Given all of the above, you asked your Junior Clinical Fellow to treat the patient for a suspected Pulmonary Embolism pending confirmation with CT Pulmonary Angiogram. It been a very busy trauma shift and you know Radiology will not be able to scan this patient for hours yet. However, your Clinical fellow asks you why not wait till we have a radiological confirmation before commencing treatment? She is concerned, rightly, that the patient may be having an ACS (Non ST elevation Myocardial Infarction), given the positive troponin. You recall that in the context of PE and RV dysfunction BNP and Troponin can be a diagnostic marker. Cotugno et al.

So at this point we turned to NICE (National Institute for Health and Care Excellence). What is the latest recommendation for managing a patient with suspected PE when radiological diagnosis may take a while.

JPulmonary embolism likely

Offer patients in whom PE is suspected and with a likely two-level PE Wells score either:

  • an immediate CTPA or
  • immediate interim parenteral anticoagulant therapy followed by a CTPA, if a CTPA cannot be carried out immediately.

Consider a proximal leg vein ultrasound scan if the CTPA is negative and DVT is suspected.
For patients who have an allergy to contrast media, or who have renal impairment, or whose risk from irradiation is high:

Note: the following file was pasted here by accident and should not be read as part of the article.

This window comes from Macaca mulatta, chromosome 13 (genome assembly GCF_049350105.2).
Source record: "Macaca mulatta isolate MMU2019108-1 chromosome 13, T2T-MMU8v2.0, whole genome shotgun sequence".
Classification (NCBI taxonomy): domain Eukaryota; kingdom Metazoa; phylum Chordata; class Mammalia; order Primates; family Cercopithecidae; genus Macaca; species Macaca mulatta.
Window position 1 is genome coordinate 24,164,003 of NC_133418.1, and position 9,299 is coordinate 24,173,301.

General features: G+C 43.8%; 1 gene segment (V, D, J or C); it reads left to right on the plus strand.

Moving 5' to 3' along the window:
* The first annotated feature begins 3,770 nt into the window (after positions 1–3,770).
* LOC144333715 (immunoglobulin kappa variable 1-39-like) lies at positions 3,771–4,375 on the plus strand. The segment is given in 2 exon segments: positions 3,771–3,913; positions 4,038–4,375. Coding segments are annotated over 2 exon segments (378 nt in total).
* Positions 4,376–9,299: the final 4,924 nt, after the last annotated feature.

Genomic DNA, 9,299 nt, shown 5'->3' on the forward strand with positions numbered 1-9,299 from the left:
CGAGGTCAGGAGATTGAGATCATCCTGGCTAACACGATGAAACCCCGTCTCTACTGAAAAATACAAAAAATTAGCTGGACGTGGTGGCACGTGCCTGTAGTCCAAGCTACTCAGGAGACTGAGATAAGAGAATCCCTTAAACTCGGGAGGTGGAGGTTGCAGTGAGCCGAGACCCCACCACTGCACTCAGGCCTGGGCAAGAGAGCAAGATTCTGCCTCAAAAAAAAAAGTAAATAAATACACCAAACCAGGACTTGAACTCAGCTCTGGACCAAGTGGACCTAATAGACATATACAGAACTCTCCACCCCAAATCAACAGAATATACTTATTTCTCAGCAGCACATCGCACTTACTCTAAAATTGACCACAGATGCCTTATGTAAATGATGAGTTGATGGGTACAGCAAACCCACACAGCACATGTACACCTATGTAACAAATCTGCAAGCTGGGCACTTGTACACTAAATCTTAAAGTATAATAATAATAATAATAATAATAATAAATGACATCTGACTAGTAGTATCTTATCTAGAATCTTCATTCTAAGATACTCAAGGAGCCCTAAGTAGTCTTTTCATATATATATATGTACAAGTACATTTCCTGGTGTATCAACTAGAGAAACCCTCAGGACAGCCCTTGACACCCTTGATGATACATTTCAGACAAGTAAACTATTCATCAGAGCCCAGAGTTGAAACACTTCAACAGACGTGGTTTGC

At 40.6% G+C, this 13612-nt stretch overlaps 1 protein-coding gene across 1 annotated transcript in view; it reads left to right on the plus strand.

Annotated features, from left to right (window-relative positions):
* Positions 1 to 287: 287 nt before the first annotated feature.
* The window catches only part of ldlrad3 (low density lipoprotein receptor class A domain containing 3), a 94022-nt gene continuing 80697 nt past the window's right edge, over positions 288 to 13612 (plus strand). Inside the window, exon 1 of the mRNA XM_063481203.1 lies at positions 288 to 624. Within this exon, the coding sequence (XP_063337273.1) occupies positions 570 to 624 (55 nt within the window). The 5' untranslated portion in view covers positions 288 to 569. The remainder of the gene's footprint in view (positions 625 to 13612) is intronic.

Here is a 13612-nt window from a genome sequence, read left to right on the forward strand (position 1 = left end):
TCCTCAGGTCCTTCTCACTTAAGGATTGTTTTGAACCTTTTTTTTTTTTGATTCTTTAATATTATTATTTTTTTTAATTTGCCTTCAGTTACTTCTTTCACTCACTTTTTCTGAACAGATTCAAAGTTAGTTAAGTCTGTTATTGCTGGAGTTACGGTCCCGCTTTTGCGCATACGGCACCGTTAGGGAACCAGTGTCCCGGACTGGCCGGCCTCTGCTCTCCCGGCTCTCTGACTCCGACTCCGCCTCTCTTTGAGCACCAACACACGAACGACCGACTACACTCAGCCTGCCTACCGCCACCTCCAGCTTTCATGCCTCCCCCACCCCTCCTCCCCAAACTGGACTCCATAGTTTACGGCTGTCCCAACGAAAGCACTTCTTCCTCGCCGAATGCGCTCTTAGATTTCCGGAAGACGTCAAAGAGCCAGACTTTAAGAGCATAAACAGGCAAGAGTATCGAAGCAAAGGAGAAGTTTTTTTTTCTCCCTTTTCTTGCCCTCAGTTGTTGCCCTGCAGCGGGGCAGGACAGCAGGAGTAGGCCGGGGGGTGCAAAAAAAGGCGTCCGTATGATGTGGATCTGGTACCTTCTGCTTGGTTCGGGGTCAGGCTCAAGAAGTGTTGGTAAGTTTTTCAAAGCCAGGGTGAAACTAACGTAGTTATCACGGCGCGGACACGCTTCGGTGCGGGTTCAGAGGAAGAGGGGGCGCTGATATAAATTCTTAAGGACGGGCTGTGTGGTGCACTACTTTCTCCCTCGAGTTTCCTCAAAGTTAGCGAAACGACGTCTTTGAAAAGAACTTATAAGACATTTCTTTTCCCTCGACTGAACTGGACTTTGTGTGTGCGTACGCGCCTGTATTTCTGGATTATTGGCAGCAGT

• Assess the suitability of a V/Q SPECT scan or, if a V/Q SPECT scan is not available, a V/Q planar scan, as an alternative to CTPA.
  • If offering a V/Q SPECT or planar scan that will not be available immediately, offer immediate interim parenteral anticoagulant therapy.

Diagnose PE and treat patients with a positive CTPA or in whom PE is identified with a V/Q SPECT or planar scan (see the recommendations on treatment).
When to consider alternative diagnoses
Take into consideration alternative diagnoses in patients with a likely two-level PE Wells score and both:

  • a negative CTPA
  • no suspected DVT.

Advise these patients that it is not likely they have PE and discuss with them the signs and symptoms of PE, and when and where to seek further medical help.

Pulmonary embolism unlikely

Offer patients in whom PE is suspected and with an unlikely two-level PE Wells score a D-dimer test and if the result is positive offer either:

  • an immediate CTPA
  • immediate interim parenteral anticoagulant therapy followed by a CTPA, if a CTPA cannot be carried out immediately.

For patients who have an allergy to contrast media, or who have renal impairment, or whose risk from irradiation is high:

  • Assess the suitability of a V/Q SPECT scan or, if a V/Q SPECT scan is not available, a V/Q planar scan, as an alternative to CTPA.